After his detour to the Marvel Cinematic Universe with Iron Man 3, the king of the postmodern action-comedy, Shane Black, returns to knockabout noir with The Nice Guys

Panning across a dark city skyline to pass behind the dilapidated, pre-sponsored Hollywood sign signals a plunge into the grime and broken dreams of 1977 Los Angeles in The Nice Guys. Waking besuited in a bathtub full of water with "YOU WILL NEVER BE HAPPY" written on his hand by his concerned daughter/eager assistant Holly (Angourie Rice) is only the beginning to a terrible day for hapless Los Angeles private dick and - mostly - functioning alcoholic Holland March (Ryan Gosling). Heavy-for-hire Jackson Healy (Russell Crowe) has been paid to break March's arm for following a distressed client, but an unravelling conspiracy concerning said client teams the mismatched two together.

The sketched plot of porno intrigue and corporate murder is largely inconsequential but works well enough to structure writer/director Black's signature pachinko chaos that is the real draw here. The narrative is simply a playground for Black's love of language, ironic mayhem and caustic humour - which rarely disappoint - and the dynamic interplay between Healy and March and breathless anarchic action carries the film above any plot holes.

Gosling and Crowe's alchemical banter never fizzles and their obvious fondness for the material is infectious - there are lifelong comedy duos who toss jokes with less assured timing. Whenever the film diverts from the pair it noticeably sags, but thankfully such moments are few and fleeting.

While verbal comedy brings the biggest laughs, The Nice Guys entertains so thoroughly because the gunfights are as cleverly comic as the gags. Black understands that good action sequences have a lot more to do with the careful construction of Buster Keaton than the mindless thuddery of Michael Bay. No screen time is wasted, as the well-crafted set pieces of The Nice Guys are Rube Goldberg machinery threaded with story, characterisation and humour. The slapstick violence that results is mixed with occasionally tense brutality, but the control of tone never wavers.

Comparisons with Black's Kiss Kiss Bang Bang are inevitable - both being buddy noir capers set in LA and centred around the movie business - and The Nice Guys does suffer in the shadow of its older brother. The clever deconstruction of murder mystery and manic originality that lit up Black's directorial debut is lacking in this relatively straight take on 1970s gumshoe homage. Great gags on cop cliches like window smashing and taking cover behind cars - a particularly brilliant joke - are entertaining, but do little to hide the somewhat generic nature of things.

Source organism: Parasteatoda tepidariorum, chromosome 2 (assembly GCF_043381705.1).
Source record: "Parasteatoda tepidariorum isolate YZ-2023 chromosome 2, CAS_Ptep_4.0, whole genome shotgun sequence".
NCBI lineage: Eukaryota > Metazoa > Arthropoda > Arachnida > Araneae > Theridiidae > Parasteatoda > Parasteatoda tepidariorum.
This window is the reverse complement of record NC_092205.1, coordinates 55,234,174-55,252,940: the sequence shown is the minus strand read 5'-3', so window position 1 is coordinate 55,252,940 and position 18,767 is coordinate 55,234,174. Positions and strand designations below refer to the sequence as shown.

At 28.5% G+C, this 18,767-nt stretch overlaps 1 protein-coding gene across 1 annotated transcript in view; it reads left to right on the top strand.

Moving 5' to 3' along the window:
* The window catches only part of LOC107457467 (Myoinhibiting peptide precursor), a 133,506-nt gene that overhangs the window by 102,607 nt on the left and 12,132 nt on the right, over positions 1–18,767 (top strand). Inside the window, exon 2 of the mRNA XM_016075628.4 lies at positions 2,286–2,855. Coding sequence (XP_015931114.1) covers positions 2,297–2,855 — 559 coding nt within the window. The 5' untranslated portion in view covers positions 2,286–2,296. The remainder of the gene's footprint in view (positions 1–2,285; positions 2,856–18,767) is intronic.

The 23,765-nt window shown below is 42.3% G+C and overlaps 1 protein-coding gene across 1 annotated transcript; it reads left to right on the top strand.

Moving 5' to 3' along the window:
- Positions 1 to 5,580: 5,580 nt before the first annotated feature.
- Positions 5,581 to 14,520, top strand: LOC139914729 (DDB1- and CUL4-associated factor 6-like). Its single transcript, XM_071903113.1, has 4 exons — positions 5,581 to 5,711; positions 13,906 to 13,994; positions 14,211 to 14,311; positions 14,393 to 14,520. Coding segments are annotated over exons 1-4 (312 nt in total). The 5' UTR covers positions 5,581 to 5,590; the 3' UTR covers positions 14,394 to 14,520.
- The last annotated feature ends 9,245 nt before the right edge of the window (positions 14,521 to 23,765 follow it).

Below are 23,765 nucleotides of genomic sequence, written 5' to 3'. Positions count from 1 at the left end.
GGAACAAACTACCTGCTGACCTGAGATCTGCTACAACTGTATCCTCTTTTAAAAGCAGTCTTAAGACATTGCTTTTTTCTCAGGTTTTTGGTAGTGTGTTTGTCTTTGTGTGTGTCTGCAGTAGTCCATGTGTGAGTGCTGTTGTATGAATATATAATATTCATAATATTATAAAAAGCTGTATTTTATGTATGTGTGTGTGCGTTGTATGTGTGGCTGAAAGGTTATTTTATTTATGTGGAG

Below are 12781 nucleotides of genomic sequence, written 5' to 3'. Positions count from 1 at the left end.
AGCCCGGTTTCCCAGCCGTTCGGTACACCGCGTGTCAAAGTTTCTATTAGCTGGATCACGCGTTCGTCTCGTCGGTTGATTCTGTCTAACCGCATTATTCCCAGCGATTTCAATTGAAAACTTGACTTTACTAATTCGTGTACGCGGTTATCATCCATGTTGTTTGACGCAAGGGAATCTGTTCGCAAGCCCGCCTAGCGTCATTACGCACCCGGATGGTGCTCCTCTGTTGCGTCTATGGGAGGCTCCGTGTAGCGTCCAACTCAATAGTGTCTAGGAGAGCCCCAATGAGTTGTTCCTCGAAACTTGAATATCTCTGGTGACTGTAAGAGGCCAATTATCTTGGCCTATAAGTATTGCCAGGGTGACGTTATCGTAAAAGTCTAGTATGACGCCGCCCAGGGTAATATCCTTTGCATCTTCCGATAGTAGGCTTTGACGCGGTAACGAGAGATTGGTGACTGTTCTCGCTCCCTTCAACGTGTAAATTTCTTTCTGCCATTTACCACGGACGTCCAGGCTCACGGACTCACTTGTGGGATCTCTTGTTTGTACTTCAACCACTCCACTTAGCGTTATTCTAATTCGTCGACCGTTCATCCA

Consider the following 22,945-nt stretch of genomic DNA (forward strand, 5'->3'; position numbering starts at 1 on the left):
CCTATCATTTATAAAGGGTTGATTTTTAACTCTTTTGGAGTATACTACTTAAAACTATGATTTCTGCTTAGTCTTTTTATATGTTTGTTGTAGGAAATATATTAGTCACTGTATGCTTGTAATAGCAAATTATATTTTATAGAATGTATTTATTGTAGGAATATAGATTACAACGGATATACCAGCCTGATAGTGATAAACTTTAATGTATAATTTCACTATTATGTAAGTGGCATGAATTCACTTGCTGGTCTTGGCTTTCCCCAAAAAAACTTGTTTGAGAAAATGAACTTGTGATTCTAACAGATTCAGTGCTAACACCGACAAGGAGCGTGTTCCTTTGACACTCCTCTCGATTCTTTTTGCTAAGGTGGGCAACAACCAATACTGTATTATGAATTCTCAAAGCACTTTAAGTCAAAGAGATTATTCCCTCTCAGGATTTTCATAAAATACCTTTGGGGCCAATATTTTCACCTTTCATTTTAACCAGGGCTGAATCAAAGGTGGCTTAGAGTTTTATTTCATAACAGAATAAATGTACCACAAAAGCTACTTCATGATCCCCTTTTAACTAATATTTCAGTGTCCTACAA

The chemistry between Gosling and Crowe has just as much spark as that between Robert Downey Jr. and Val Kilmer in Black's earlier crime comedy, but the characters are more thinly drawn. Attempts at serious development, such as Healy's redemption and March's relationship with his daughter, are rather bluntly delivered and pale against those previously weaved more artfully in Kiss Kiss Bang Bang.

While that film harkened back to gumshoe times now gone, The Nice Guys is immersed in it. Set against gas shortage pump fights, smog and worries about wayward youth, The Nice Guys does paint an engrossing portrait of the dark days of late 1970s paranoid America, with a cartoonish broadness adding to the charm. Great attention to detail is apparent in the costuming, set design and digital recreation, and does much to solidify an absurd take on the era.

Those who adore Shane Black's ironic wit and defend his supposed failures, such as The Last Action Hero and The Long Kiss Goodnight, as wrongfully maligned cult classics - I count myself among them - will not be disappointed, but the more accessible appeal of The Nice Guys also makes it a film most likely to win new converts to his unadulterated style. Black is best when he has something more to say underneath the quips and killing, but even without such depth The Nice Guys is further proof that he is a distinctive filmmaker with a tremendous talent for action-comedies.